Take a look at the track listing of disc two:
- Apples, Peaches, Bananas and Pears (stereo) 2:18
- Don’t Listen To Linda (2017 stereo remix) 2:29
- I’ll Be Back Up On My Feet (first recorded version) 2:38
- Of You (mono mix) 1:58
- I Don’t Think You Know Me (second recorded version – mono mix) 2:20
- Words (first recorded version – mono TV mix) 2:49
- Valleri (first recorded version – mono TV mix) 2:32
- Through The Looking Glass (first recorded version – 2017 stereo remix) 2:34
- I Never Thought It Peculiar (mono TV mix) 2:13
- Tear Drop City (1966 mono mix) 2:18
- Hold On Girl (first recorded version – 2017 stereo remix 2:46
- I’ll Spend My Life With You (first recorded version – 2017 stereo remix) 2:32
- Mr. Webster (first recorded version – 2017 stereo remix) 2:52
- (I Prithee) Do Not Ask For Love (first recorded version – 2017 stereo remix) 3:18
Honestly if you kept this second discs lineup but swiped out “Apples, Peaches, Bananas and Pears”, “Don’t Listen To Linda”, “I Never Thought It Peculiar” and “Of You” and replaced them with “She”, “Sometime in the Morning”, “(I’m Not Your) Steppin’ Stone” and “I’m a Believer” you’d have an even stronger and improved “More of the Monkees” album.
Actually though there’s not a bad song in the bunch on this second disc so it would really be hard to decide which version of “More of the Monkees” would be best so I’m glad that at least now we have what amounts to another new Monkees 1967 album that is every bit equal to and in some ways superior to the first two Monkees albums that did get released.
And of course the liner notes on this new reissue of “More of the Monkees” are some of the best liner notes on any issue of this album that I’ve ever seen. Monkees manager and historian Andrew Sandoval, who also cut the disc along with Kevin Grey, put a lot of new details from recently discovered court documents from the 1960s from The Monkees themselves that really illuminate what was going on behind the scenes during the making of this album.
A lot of drama and friction between the group and the powers that be (Don Kirshner, Colgems Records, Bert Schneider and Bob Rafelson) are detailed in these notes and really make for a powerful and entertaining read as you listen to the discs. Since a lot of these interviews, especially from Jones and Nesmith, feature new details about the recording process for the first few Monkees discs this new reissue is truly a wonderful peak behind the curtains of the pop world of LA circa 1966/67.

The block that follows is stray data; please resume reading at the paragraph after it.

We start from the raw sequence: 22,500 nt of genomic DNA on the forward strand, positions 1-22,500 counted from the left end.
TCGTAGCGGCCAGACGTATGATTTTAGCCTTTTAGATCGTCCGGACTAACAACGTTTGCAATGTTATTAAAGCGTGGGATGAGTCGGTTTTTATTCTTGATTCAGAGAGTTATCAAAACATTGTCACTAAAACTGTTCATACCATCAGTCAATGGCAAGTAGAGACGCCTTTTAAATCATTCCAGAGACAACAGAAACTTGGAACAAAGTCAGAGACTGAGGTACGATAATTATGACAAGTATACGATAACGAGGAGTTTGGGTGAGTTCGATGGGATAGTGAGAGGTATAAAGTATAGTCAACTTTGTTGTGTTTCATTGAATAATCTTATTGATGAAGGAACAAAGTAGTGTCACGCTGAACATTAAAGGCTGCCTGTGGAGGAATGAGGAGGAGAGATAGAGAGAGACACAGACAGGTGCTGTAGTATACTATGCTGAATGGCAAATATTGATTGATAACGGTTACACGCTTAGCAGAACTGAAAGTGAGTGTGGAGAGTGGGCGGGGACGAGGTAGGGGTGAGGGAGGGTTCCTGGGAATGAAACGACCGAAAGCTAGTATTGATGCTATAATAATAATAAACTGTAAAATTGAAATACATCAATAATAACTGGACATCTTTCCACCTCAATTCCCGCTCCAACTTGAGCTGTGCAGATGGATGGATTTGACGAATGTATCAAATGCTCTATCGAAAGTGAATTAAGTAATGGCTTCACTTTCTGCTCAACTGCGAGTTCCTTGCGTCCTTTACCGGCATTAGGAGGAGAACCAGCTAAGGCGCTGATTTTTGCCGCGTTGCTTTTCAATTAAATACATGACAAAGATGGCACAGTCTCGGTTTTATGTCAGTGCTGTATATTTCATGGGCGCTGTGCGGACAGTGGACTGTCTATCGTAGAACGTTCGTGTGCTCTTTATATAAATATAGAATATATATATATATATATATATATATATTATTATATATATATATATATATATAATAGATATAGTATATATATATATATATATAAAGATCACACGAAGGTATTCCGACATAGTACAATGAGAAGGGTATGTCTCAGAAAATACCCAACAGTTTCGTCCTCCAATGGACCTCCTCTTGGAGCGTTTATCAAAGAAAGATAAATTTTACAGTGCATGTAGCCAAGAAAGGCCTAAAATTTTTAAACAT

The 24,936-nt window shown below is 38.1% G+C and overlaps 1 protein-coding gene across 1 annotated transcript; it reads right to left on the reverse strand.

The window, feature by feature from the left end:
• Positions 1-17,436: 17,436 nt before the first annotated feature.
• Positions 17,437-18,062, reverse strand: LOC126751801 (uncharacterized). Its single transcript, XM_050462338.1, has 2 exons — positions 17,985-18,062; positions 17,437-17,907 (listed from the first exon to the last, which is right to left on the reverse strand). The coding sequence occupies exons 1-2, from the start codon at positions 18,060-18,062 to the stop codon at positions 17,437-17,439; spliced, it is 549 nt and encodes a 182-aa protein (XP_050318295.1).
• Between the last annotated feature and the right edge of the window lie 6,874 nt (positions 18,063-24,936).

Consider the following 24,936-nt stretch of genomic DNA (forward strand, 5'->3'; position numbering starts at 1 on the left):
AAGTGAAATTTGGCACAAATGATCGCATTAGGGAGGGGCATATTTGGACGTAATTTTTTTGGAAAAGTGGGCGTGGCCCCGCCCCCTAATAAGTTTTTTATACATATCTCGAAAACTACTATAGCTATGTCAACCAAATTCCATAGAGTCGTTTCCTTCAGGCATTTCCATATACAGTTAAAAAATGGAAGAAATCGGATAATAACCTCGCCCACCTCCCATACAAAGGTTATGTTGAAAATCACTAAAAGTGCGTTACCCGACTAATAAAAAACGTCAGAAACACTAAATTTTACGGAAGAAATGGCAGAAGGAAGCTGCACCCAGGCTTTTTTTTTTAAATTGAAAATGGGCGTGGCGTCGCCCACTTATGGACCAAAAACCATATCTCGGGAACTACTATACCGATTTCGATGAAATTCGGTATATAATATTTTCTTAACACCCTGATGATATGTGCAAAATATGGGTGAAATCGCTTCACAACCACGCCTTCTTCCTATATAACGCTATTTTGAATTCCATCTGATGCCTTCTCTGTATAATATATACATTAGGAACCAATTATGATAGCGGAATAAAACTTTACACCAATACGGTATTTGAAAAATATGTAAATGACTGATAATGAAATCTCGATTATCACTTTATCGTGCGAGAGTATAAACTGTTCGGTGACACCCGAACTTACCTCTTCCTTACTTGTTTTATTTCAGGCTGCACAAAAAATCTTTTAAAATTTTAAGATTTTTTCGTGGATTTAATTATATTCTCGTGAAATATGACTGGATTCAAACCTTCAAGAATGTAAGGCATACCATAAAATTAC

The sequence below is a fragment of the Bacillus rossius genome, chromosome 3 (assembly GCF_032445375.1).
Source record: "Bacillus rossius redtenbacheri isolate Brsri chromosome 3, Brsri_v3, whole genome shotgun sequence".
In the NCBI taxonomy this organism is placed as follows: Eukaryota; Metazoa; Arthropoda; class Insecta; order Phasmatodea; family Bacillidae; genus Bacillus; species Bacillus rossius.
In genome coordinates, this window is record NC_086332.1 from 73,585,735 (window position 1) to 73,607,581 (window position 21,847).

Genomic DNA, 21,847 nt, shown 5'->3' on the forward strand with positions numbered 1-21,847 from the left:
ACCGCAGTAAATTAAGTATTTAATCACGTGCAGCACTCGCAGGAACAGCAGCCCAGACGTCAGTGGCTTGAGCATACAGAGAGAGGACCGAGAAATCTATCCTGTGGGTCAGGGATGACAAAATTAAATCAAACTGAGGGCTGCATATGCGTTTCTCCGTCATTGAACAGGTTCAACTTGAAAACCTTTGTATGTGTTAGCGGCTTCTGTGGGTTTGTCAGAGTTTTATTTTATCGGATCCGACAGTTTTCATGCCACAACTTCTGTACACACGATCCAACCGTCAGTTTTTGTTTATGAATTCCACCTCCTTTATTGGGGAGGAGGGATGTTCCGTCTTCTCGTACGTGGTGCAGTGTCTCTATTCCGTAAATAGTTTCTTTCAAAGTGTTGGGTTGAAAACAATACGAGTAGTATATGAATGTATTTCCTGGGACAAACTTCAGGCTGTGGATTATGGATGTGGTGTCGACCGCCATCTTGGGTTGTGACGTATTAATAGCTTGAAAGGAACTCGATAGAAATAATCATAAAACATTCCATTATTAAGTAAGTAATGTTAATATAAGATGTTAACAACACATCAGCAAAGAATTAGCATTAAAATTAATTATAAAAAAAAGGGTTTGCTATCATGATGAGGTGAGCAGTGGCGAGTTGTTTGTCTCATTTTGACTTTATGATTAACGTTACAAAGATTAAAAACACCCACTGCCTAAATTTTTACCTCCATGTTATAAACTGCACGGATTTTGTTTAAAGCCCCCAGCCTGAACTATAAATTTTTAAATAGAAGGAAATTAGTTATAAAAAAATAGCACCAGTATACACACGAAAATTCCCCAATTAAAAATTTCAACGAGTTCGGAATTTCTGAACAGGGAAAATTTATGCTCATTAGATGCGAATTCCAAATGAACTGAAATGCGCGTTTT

I have to say with the results this good I’m praying that several more, if not all, of the original Monkees albums get this deluxe vinyl treatment as these two Run Out Groove albums now stand as the final word in sound and packaging for these first two Monkees albums – they are truly that good!
As you can tell I’m very pleased with this new reissue of “More of the Monkees” and can’t say enough how good it is and any Monkees fan out there who likes this album and is reading this should run to your local indie record store, if you have one, as they may have the black vinyl version of this album in stock.
(Note 2: The version of the new Run Out Groove “More of the Monkees” vinyl set featured in this blog is the green vinyl version that was exclusive to the Run Out Groove Website and is now sold out)
So there you have it! A terrific new Monkees reissue has hit the shelves and has now landed happily on my own shelf and my turntable as well.
As usual you can see photos of this new reissue of “More of the Monkees” above and below.
Hopefully they’ll be some other new groovy Monkees reissues to spotlight in the near future as Andrew Sandoval has hinted on his Facebook and Instagram feeds. Hint: it has something to do with The Monkees “Headquarters” album/sessions.
Until next time be safe and well and enjoy the warmer weather and may you have a happy door into summer (Sorry, I couldn’t resist. Monkees fans will get it).
See you round these parts soon!